Taking into consideration that this is simply IMO: Sometimes we are so limited by language; ie -- when I use a particular word, does it mean the same in your thoughts as it does in mine? Religion is one of those words. Some see this as a word to be honored and a part of a person's life to be respected. However, I personally see RELIGION as individual interpretation of Truth. Where we get into trouble is when we try to dictate how each person's faith should be practiced. Do I believe Jesus was God incarnate and died to pay the sin debt for all mankind? Yes, but the gift is only mine when I receive it. How I express my gratitude for that gift is an individual journey. All I can do is tell others what Jesus/God does for me. I cannot tell someone else how to practice their beliefs. I believe meditation can help me to listen to the Creator's voice rather than my own ego or another man. (Amen to the comment about the Quakers!) Blessings, Mammah

fromoz

08/05/2004 08:12:14 PM

rbethell I'm sure there's a great deal of diversity within the practices of most religions. And from my experiences, mainstream churches in the 60's and 70's were condemning meditation as an evil practice. A similar thing applies today. While I'm sure there are some Christians leading celibate and single lives to focus on God, most mainstream churches and many Christians reject that lifestyle (one that I cherish) with their insistance on "family values". It's been my experience that most mainstream churches preach benefits from worshiping God, and the idea that someone would leed a celibate and single life, perhaps requiring devotion to a practice like meditation is abhorent to them. That is what I meant with my reference to President Kennedy's speach. I know what it's like to have my beliefs condemned by all of mainstream Christianity that I've come into contact with, and I apologise if my post offended you.

rbethell

08/05/2004 05:18:17 PM

Christianity follows the "trend" of meditation fromoz? Then how do you explain how the only religion that has had contemplative monastic orders for longer is Buddhism?

ravenswood40

08/05/2004 04:31:03 PM

Agree with dreamsinger, the idea of Christian meditation is to listen, to experience the presence of God, not to think about theology or other manmade ideas.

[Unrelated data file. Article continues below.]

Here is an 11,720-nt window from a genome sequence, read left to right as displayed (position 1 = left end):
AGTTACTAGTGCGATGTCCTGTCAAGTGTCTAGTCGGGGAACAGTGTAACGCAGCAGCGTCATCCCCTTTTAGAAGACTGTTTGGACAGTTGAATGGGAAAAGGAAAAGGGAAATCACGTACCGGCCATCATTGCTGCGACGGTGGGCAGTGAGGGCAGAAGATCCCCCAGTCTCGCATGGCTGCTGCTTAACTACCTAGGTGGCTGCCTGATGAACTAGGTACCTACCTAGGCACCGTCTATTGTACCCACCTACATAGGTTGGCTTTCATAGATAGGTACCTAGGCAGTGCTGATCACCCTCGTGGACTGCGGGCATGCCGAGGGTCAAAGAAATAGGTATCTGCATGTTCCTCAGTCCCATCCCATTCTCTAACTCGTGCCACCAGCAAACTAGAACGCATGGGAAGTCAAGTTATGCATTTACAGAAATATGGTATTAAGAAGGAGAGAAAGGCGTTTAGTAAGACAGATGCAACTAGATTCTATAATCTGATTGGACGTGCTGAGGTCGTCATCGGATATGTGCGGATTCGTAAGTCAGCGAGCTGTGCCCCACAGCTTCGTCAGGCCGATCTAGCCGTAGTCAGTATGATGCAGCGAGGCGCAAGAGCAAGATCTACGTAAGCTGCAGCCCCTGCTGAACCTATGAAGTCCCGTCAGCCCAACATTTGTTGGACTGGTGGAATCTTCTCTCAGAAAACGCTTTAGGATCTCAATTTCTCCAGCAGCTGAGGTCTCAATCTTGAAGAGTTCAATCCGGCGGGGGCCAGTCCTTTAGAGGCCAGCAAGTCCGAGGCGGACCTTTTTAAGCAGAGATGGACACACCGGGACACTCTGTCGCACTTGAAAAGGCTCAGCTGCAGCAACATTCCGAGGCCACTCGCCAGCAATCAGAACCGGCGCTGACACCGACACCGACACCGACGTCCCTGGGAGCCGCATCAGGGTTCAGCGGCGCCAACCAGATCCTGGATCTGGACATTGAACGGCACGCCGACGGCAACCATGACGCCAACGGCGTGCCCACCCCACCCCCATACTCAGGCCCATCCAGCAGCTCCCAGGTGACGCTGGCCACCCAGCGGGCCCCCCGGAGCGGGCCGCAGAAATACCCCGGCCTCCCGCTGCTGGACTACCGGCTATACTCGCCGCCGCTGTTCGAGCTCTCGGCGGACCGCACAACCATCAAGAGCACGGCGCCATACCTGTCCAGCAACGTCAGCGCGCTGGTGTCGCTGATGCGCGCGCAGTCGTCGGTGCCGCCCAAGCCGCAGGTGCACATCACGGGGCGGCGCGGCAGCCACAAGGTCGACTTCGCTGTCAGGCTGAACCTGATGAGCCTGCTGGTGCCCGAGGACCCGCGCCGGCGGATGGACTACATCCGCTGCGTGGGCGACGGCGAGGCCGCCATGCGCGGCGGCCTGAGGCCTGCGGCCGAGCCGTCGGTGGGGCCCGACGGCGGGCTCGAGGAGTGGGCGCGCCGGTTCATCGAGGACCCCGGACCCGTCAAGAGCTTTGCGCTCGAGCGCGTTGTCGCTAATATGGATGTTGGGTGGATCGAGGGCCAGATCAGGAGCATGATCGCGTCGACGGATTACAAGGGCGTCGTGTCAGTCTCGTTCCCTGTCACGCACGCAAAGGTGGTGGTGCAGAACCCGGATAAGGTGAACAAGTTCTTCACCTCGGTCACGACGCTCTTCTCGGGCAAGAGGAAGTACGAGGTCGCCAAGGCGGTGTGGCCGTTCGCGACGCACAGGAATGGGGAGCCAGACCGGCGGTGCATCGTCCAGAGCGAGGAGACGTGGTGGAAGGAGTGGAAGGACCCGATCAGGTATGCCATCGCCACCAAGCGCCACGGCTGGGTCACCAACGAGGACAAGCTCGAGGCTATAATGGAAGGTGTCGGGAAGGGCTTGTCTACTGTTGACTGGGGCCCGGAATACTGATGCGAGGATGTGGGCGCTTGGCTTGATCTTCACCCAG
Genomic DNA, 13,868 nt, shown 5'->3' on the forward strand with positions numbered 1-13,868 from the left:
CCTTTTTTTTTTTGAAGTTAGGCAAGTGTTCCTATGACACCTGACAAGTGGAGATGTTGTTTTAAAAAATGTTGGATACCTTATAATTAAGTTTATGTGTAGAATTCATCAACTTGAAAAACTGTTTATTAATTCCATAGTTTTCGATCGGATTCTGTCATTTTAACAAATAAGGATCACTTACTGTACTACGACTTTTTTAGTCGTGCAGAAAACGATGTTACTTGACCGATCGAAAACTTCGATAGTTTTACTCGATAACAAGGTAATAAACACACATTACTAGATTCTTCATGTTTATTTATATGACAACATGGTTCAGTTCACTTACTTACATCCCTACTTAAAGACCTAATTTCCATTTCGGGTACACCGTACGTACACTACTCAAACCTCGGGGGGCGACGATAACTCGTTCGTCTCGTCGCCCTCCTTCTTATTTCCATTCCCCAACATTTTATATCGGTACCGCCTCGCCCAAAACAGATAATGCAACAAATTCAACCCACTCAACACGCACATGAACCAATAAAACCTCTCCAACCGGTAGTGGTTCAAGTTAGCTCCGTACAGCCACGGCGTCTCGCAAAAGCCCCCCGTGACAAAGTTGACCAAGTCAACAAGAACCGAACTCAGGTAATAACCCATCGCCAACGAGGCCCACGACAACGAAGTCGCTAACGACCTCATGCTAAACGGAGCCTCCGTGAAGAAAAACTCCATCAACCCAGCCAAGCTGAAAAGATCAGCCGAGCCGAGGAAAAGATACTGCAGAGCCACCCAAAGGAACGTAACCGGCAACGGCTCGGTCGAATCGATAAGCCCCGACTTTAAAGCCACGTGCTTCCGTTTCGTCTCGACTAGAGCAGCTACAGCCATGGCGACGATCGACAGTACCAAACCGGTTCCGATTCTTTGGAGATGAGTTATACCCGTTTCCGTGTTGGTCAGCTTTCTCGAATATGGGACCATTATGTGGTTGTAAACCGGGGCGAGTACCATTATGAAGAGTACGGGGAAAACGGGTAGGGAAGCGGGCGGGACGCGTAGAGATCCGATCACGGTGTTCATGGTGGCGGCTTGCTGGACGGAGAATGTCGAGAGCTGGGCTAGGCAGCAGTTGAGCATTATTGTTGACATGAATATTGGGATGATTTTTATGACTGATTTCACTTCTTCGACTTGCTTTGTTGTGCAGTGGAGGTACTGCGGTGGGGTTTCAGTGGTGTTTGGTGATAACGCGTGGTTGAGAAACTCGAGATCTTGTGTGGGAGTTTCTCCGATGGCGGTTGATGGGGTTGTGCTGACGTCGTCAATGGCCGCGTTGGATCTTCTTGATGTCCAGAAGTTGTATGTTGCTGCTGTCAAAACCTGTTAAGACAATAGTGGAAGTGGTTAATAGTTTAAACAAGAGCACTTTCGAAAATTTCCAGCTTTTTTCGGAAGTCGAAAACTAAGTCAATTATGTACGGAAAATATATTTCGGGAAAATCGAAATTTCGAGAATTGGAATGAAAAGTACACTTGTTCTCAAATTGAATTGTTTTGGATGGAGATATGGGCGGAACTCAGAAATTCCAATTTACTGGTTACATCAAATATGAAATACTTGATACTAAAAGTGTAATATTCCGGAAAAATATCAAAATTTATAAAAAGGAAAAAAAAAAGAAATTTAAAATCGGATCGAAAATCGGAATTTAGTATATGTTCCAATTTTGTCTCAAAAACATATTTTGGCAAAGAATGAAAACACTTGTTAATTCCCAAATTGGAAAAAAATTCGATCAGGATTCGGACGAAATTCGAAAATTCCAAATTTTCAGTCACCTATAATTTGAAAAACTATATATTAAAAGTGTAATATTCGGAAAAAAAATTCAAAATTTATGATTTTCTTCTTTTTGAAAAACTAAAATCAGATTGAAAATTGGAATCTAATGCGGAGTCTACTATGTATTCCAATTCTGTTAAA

fromoz

08/05/2004 03:25:51 PM

I'm often intrigued by how "Christianity" follows trends in society. I can remember when Rock and Roll music was considered by many Christians as being sent from Satan. Now there is "Christian Rock", and I left my church shortly after it employed a Christian Heavy Metal" band. The band was called "Aroma" - but I thought they stunk. I can recall in the 60's how many churches were giving dire warnings about meditation and how it gave Satan a chance to enter and twist our minds. Now we have Christian meditation that I believe to be appropriate. I believe Christ spent more time meditating than he did in prayer. If I were ever to try another church, I'd investigate the Quakers who I believe practice meditation instead of the constant badgering of God. I want, I want, I want. I often think of President Kennedy's famous words and how they could apply to God. Ask not what God can do for you etc?

dreamsinger47

08/05/2004 02:37:14 PM

jacknky, St. John of the Cross, the classic master of Christian meditation, said almost the exact same thing as you. In fact, the path Finley is describing is usually referred to as "the way of unknowing". John of the Cross said, "As long as your spirit is filled with a God constructed from your images and words, there is no room for a God who goes beyond words." That is contemplative spirituality for Christians.

rbethell

08/05/2004 01:46:16 PM

jackny: I don't follow your line of argument at all - and I do mean at all. Take for example the ancient Christian meditation technique of Ignatius - to focus on stories in the Bible and try to place yourself at the scene of them - how can you remove religion from that equation? And if one is a Christian, why would one even wish to do so? Ditto for the Catholic rosary, or the Liturgy of the Hours/Anglican vespers.... ??

jacknky

08/05/2004 10:58:37 AM

As a non-Christian I would only hope that this author is not trying to use meditation to support religion. My hope for my meditation is that it be an open inquiry, as free as I can make it from pre-conceived notions, including those about God.

jacknky

08/05/2004 10:55:48 AM

Here is a quote from the Dalai Lama: "I believe there is an important distinction to be made between religion and spirituality. Religion I take to be concerned with belief in the claims to salvation of one faith tradition or another--an aspect of which is acceptance of some form of meta-physical or philosophical reality, including perhaps an idea of heaven or hell. Connected with this are religious teachings or dogma, ritual, prayers and so on. Spirituality I take to be concerned with those qualities of the human spirit--such as love and compassion, patience, tolerance, forgiveness, contentment, a sense of responsibility, a sense of harmony, which bring happiness to both self and others." I believe that meditation supports spirituality, not religion.

rbethell

08/05/2004 09:07:55 AM

"Be still and know that I am God." - Psalm 46:10

MammahBunn

08/04/2004 11:36:17 PM

I have been investigating Zen as a form of meditation and have discovered many Christian Zen practitioners. I believe the Old Testament prophets and Jesus himself secluded themselves away from the crowds in order to grasp something deeper from their time with God. It is hard for me to practice -- my mind has a difficult time with being put on hold. However, I hope in time to become better attuned to meditation as part of my Christien walk. Blessings, Mammah